Presentation on theme: "Reporting Agricultural Research. COMMOM CORE/NEXT GENERATION SCIENCE STANDERD ADDRESSED CCSS.ELA-Literacy.RH.9-10.4 - Determine the meaning of words and."— Presentation transcript:
Reporting Agricultural Research
COMMOM CORE/NEXT GENERATION SCIENCE STANDERD ADDRESSED CCSS.ELA-Literacy.RH Determine the meaning of words and phrases as they are used in a text, including vocabulary describing political, social, or economic aspects of history/social science. CCSS.ELA-Literacy.RH Integrate quantitative or technical analysis (e.g., charts, research data) with qualitative analysis in print or digital text. CCSS.ELA-Literacy.WHST a - Introduce a topic and organize ideas, concepts, and information to make important connections and distinctions; include formatting (e.g., headings), graphics (e.g., figures, tables), and multimedia when useful to aiding comprehension.
Bell Work Why is scientific research important? What skills besides science skills will a scientist need when generating a report on their work? Who is your favorite scientist?
Student Learning Objectives. 1. Identify the major parts of a research report. 2. Explain the general guidelines for preparing a research report. 3. Explain how to properly include tables and figures in a research report.
Terms. Bar graphs Charts Circle or pie graphs Conclusions Dependent variables Drawings Figure Findings or results Graphs Hypothesis Independent variable Introduction Line graphs Procedures or methods References Related studies Research problem Tables Title page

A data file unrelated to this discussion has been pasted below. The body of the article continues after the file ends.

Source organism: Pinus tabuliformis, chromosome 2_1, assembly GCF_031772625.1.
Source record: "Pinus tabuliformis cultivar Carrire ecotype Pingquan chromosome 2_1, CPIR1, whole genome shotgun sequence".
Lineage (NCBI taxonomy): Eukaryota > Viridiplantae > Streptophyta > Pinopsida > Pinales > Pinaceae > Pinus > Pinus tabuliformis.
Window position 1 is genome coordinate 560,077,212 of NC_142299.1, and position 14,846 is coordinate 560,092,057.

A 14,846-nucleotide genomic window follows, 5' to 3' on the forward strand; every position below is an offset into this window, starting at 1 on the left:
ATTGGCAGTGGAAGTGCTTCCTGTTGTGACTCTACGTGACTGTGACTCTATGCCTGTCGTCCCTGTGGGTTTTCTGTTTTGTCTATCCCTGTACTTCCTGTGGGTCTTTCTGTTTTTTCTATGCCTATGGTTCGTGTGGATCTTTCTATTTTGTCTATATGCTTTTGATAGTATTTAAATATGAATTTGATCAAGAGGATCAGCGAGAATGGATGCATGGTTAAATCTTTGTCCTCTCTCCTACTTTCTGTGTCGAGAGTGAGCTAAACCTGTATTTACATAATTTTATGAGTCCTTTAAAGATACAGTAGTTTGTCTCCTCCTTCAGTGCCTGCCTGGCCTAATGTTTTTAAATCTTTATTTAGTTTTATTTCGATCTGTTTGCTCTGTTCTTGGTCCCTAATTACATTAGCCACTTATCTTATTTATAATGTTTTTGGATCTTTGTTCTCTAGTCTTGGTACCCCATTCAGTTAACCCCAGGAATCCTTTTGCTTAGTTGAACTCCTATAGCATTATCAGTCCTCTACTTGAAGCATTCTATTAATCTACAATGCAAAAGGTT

What are the major parts of a research report? 1. Title Page —Name, title of research, date, class 2. Introduction—Need and justification for the study, background information
Major Parts 3. Research Problem —Specific question under investigation, specify variables 4. Research Hypotheses —One or more predictions about the relationships between two or more variables
Major Parts 5. Findings from Related Studies — Summary of similar, previous research findings from printed or informal sources 6. Procedures —Design, treatments, measurement techniques
Major Parts 7. Findings—Data tables and/or graphs with brief descriptive statements 8. Conclusions—Specific statements about the relationships between variables as shown in your experiment
Major Parts 9. Recommendations —Suggestions on how your results should be used; suggestions for further experimentation on this problem 10. References —Complete listing of all sources used in designing the experiment and preparing the research report
What are the general guidelines for preparing a research report? II. The physical appearance of a manuscript can enhance the research report’s effect or detract from it.
A well-prepared report looks professional A. Paper —Type the manuscript on one side of standard- sized (8½ × 11 in.), heavy, white bond paper. Do not use half sheets or strips of paper glued, taped, or stapled to the pages. B. Typeface or Font —Use a serif rather than a sans serif font. The size of the type should be 12 points. Do not use a compressed typeface. The type on paper must be dark, clear, and readable. It must also photocopy well. C. Line spacing —Double-space between all lines of the manuscript. Double-space after every line in the title, headings, footnotes, quotations, references, figure captions, and all parts of tables. D. Margins —Leave uniform margins of a least 1 inch at the top, bottom, right, and left of every page. E. Line length and alignment —The length of each typed line is a maximum of 6½ inches. Do not justify lines; use the flush-left style, and leave the right margin uneven.